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Everything posted by Davidb

  1. The 'Bach and his stick' story certainly appears in one of the major biographies but like VH I can't remember which one. The use of the organ with other instruments isn't unheard of either... I know that Brühns would often play his own bass line on the pedals whilst playing a violin. Also, which of us hasn't used an errant elbow to get rid of swell to pedal?!
  2. The choral score has the trumpet part written onto the organ stave - it is a simple two manual job. For example, bar 3-6 has the trumpet in the RH, and the chords in the LH only. It's published by Chester Music,
  3. Ironically, I found this on musicroom the other day - it now appears to have been edited into a typeset copy by person(s) unidentified.
  4. There is a book, published by the RSCM edited by David Halls called 'Open thou our lips' which contains a large selection of upper voice only settings of music for evensong. Certainly the situation is certainly different to when I investigated unison settings about five years ago, where Bairstow in Eb, Dyson in c, Wood in Ab, Stanford in D and the Howells services was about the only music of any real quality. Whilst it is a travesty what has happened at Llandaff, with it does come opportunity. Perhaps other composers could be convinced to write settings for upper voices, to support the music at Llandaff?
  5. Funny you mention the Wassail Carol... It was recorded by St Johns Cambs a few years ago 'On Christmas Night' (Chandos.) Whilst cataloguing a new series of music we've been 'gifted' I found 21 copies at church - after giving it to the boys to have a little sing through, they thoroughly enjoyed it - they were big fans of Sir Christemas last year, so I think we'll do Wassail this year instead of the planned a Babe is Born - it seems considerably easier...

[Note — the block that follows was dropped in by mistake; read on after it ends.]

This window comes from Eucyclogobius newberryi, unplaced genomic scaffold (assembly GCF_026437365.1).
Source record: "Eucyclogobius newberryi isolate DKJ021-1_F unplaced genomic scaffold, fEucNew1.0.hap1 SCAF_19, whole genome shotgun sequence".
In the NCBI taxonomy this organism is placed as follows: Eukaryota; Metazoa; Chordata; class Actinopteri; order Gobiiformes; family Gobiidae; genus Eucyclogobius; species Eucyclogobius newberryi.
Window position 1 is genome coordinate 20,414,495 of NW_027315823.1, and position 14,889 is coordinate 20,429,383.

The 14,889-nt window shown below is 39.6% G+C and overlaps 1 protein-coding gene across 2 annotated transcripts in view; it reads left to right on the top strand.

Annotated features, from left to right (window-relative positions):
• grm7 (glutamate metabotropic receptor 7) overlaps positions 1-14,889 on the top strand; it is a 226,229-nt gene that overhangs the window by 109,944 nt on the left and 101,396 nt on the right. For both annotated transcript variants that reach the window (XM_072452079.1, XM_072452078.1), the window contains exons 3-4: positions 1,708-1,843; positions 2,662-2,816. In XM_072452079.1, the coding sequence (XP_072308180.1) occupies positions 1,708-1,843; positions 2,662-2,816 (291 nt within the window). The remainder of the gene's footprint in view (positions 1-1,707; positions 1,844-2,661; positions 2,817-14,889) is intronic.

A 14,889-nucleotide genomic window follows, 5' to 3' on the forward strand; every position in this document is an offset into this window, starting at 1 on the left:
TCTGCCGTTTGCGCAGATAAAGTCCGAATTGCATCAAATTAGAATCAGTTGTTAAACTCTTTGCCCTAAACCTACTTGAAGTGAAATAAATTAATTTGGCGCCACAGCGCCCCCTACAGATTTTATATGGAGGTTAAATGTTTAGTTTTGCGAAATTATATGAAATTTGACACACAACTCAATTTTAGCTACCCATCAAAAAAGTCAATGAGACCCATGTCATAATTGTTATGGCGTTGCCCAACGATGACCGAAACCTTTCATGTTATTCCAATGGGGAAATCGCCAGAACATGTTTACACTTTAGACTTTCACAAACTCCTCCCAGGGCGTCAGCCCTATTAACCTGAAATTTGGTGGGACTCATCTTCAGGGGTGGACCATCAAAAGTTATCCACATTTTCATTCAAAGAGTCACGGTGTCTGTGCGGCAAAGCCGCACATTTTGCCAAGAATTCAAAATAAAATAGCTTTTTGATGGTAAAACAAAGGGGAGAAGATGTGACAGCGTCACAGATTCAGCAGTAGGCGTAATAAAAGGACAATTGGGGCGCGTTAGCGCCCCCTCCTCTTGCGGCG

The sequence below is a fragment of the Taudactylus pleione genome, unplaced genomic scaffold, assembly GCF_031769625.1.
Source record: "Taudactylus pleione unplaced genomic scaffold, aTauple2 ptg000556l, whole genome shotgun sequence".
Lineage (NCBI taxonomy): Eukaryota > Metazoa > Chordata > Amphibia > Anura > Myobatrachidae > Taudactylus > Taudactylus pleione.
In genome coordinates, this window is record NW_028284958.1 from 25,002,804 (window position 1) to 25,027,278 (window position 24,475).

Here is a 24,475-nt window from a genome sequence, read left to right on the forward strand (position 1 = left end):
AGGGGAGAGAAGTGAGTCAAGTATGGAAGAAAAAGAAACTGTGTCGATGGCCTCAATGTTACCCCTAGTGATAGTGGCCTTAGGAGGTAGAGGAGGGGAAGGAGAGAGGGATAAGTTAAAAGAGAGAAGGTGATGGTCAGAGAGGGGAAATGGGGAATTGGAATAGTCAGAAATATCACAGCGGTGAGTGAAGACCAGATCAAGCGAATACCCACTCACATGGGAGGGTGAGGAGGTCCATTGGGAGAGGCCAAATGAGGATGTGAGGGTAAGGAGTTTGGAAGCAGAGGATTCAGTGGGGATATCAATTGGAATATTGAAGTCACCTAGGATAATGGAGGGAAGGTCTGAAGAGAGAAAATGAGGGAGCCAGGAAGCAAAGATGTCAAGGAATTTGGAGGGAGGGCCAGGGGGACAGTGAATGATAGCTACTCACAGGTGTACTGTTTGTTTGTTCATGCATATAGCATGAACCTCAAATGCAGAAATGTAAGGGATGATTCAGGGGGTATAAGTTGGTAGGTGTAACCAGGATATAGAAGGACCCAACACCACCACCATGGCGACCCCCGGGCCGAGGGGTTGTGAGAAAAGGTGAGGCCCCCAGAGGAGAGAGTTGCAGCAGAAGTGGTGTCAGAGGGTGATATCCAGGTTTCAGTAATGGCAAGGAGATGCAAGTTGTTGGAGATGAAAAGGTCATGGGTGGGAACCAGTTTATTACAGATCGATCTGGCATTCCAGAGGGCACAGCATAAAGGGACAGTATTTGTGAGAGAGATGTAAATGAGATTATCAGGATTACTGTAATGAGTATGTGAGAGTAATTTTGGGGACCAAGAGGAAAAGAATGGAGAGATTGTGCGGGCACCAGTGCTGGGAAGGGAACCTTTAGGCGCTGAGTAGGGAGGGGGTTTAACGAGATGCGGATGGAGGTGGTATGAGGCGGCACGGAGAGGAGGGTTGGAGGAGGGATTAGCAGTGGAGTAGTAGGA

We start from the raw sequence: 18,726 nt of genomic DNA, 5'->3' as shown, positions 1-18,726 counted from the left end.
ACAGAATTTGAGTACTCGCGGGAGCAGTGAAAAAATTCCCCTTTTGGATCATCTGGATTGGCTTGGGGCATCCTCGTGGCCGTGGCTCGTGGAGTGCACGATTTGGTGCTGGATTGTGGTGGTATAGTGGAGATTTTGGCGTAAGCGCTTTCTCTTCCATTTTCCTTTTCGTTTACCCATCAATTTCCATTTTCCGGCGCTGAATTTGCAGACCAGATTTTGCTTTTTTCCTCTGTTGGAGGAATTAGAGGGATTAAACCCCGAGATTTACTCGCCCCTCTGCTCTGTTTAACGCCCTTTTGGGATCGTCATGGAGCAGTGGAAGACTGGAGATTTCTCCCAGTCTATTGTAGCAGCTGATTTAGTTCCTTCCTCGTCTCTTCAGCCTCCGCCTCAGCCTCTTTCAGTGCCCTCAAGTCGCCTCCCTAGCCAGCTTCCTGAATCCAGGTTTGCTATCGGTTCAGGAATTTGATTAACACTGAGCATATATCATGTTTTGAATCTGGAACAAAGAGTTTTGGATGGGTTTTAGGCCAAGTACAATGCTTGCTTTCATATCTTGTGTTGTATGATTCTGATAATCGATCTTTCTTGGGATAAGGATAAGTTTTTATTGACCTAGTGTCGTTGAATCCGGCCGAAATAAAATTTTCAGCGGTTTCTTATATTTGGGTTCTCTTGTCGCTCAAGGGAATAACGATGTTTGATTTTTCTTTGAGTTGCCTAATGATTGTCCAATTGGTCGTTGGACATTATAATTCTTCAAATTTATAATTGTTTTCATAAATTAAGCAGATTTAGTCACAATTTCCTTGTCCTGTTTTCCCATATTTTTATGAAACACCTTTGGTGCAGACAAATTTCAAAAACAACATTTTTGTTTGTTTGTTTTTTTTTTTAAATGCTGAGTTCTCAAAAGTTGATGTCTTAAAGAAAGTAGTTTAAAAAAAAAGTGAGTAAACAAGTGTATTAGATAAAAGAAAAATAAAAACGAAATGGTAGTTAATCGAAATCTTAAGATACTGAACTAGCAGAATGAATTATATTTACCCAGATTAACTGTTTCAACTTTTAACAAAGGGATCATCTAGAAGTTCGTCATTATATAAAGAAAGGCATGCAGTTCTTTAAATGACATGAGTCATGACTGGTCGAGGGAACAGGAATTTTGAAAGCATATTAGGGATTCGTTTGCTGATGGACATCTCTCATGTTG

6. I look forward to the replies to this topic. I've had similar problems as you when looking for new boys ruffs. Our mens neck pieces are currently being replaced by my mother in law stitching up single pieces of fabric, but I think a professional job is going to be needed for the little darlings!
  7. I think these pieces are beautiful, and certainly don't possess the insurmountable technical problems that the likes of the etudes etc do. Rorate Coeli is lovely, but the setting of the Lent Litany 'Attende Domine' is in my top 5 organ pieces, to my mind it really is that beautiful. O Filli always goes down well with congregations as well. Similiar music? It's a bit less structured but what about the Meditation by Durufle? The Henri Mulet collection Esquisses Byzantines also has some very nice movements in it.